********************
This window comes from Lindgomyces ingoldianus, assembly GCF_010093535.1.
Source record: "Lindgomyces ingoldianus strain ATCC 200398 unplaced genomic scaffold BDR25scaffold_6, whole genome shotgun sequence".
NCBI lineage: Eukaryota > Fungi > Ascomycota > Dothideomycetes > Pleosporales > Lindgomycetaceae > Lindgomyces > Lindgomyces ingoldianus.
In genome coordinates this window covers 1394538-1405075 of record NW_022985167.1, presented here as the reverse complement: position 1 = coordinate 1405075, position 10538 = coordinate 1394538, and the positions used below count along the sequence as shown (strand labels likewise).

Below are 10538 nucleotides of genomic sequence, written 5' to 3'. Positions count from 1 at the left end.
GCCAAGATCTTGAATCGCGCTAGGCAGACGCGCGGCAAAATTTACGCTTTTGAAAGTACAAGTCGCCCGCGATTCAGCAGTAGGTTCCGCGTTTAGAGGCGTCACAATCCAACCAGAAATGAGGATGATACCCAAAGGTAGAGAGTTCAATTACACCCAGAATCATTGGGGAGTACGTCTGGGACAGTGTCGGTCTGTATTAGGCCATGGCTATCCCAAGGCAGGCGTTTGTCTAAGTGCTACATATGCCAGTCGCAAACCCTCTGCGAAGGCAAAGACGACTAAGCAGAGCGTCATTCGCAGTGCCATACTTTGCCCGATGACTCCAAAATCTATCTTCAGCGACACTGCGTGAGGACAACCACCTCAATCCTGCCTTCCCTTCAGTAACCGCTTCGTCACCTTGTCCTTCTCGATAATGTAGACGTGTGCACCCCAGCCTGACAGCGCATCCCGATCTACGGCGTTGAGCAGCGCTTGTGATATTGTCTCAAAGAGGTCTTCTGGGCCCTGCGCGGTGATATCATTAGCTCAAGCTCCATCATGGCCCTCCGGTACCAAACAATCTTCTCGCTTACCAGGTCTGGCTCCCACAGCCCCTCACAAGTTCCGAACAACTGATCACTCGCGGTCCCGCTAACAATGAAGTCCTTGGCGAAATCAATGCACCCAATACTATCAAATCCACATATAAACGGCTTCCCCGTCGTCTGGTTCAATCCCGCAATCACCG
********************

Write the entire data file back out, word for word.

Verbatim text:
This window comes from Lindgomyces ingoldianus, assembly GCF_010093535.1.
Source record: "Lindgomyces ingoldianus strain ATCC 200398 unplaced genomic scaffold BDR25scaffold_6, whole genome shotgun sequence".
NCBI lineage: Eukaryota > Fungi > Ascomycota > Dothideomycetes > Pleosporales > Lindgomycetaceae > Lindgomyces > Lindgomyces ingoldianus.
In genome coordinates this window covers 1394538-1405075 of record NW_022985167.1, presented here as the reverse complement: position 1 = coordinate 1405075, position 10538 = coordinate 1394538, and the positions used below count along the sequence as shown (strand labels likewise).

Below are 10538 nucleotides of genomic sequence, written 5' to 3'. Positions count from 1 at the left end.
GCCAAGATCTTGAATCGCGCTAGGCAGACGCGCGGCAAAATTTACGCTTTTGAAAGTACAAGTCGCCCGCGATTCAGCAGTAGGTTCCGCGTTTAGAGGCGTCACAATCCAACCAGAAATGAGGATGATACCCAAAGGTAGAGAGTTCAATTACACCCAGAATCATTGGGGAGTACGTCTGGGACAGTGTCGGTCTGTATTAGGCCATGGCTATCCCAAGGCAGGCGTTTGTCTAAGTGCTACATATGCCAGTCGCAAACCCTCTGCGAAGGCAAAGACGACTAAGCAGAGCGTCATTCGCAGTGCCATACTTTGCCCGATGACTCCAAAATCTATCTTCAGCGACACTGCGTGAGGACAACCACCTCAATCCTGCCTTCCCTTCAGTAACCGCTTCGTCACCTTGTCCTTCTCGATAATGTAGACGTGTGCACCCCAGCCTGACAGCGCATCCCGATCTACGGCGTTGAGCAGCGCTTGTGATATTGTCTCAAAGAGGTCTTCTGGGCCCTGCGCGGTGATATCATTAGCTCAAGCTCCATCATGGCCCTCCGGTACCAAACAATCTTCTCGCTTACCAGGTCTGGCTCCCACAGCCCCTCACAAGTTCCGAACAACTGATCACTCGCGGTCCCGCTAACAATGAAGTCCTTGGCGAAATCAATGCACCCAATACTATCAAATCCACATATAAACGGCTTCCCCGTCGTCTGGTTCAATCCCGCAATCACCG